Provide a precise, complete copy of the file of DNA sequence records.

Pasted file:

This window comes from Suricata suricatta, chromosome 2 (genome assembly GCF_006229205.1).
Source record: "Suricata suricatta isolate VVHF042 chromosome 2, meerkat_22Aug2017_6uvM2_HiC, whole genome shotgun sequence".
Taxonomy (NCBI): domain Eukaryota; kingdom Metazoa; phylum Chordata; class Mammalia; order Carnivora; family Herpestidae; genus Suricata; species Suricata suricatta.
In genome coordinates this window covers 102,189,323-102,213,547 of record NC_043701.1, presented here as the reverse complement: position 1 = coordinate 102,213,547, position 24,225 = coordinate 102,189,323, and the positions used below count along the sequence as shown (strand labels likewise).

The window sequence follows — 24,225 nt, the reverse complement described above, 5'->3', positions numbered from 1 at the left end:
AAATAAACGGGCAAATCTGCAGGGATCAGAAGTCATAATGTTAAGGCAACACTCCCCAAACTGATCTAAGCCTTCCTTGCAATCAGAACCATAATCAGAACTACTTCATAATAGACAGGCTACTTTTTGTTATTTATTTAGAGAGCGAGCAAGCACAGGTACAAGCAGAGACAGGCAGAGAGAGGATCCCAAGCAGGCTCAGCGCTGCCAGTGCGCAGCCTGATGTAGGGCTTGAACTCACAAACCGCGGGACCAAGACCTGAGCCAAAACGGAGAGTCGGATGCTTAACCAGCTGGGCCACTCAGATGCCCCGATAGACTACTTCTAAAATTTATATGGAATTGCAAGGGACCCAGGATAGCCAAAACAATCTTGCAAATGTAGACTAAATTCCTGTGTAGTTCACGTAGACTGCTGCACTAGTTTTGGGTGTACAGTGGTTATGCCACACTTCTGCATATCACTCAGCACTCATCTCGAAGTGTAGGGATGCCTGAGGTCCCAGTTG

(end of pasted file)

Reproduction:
This window comes from Suricata suricatta, chromosome 2 (genome assembly GCF_006229205.1).
Source record: "Suricata suricatta isolate VVHF042 chromosome 2, meerkat_22Aug2017_6uvM2_HiC, whole genome shotgun sequence".
Taxonomy (NCBI): domain Eukaryota; kingdom Metazoa; phylum Chordata; class Mammalia; order Carnivora; family Herpestidae; genus Suricata; species Suricata suricatta.
In genome coordinates this window covers 102,189,323-102,213,547 of record NC_043701.1, presented here as the reverse complement: position 1 = coordinate 102,213,547, position 24,225 = coordinate 102,189,323, and the positions used below count along the sequence as shown (strand labels likewise).

The window sequence follows — 24,225 nt, the reverse complement described above, 5'->3', positions numbered from 1 at the left end:
AAATAAACGGGCAAATCTGCAGGGATCAGAAGTCATAATGTTAAGGCAACACTCCCCAAACTGATCTAAGCCTTCCTTGCAATCAGAACCATAATCAGAACTACTTCATAATAGACAGGCTACTTTTTGTTATTTATTTAGAGAGCGAGCAAGCACAGGTACAAGCAGAGACAGGCAGAGAGAGGATCCCAAGCAGGCTCAGCGCTGCCAGTGCGCAGCCTGATGTAGGGCTTGAACTCACAAACCGCGGGACCAAGACCTGAGCCAAAACGGAGAGTCGGATGCTTAACCAGCTGGGCCACTCAGATGCCCCGATAGACTACTTCTAAAATTTATATGGAATTGCAAGGGACCCAGGATAGCCAAAACAATCTTGCAAATGTAGACTAAATTCCTGTGTAGTTCACGTAGACTGCTGCACTAGTTTTGGGTGTACAGTGGTTATGCCACACTTCTGCATATCACTCAGCACTCATCTCGAAGTGTAGGGATGCCTGAGGTCCCAGTTG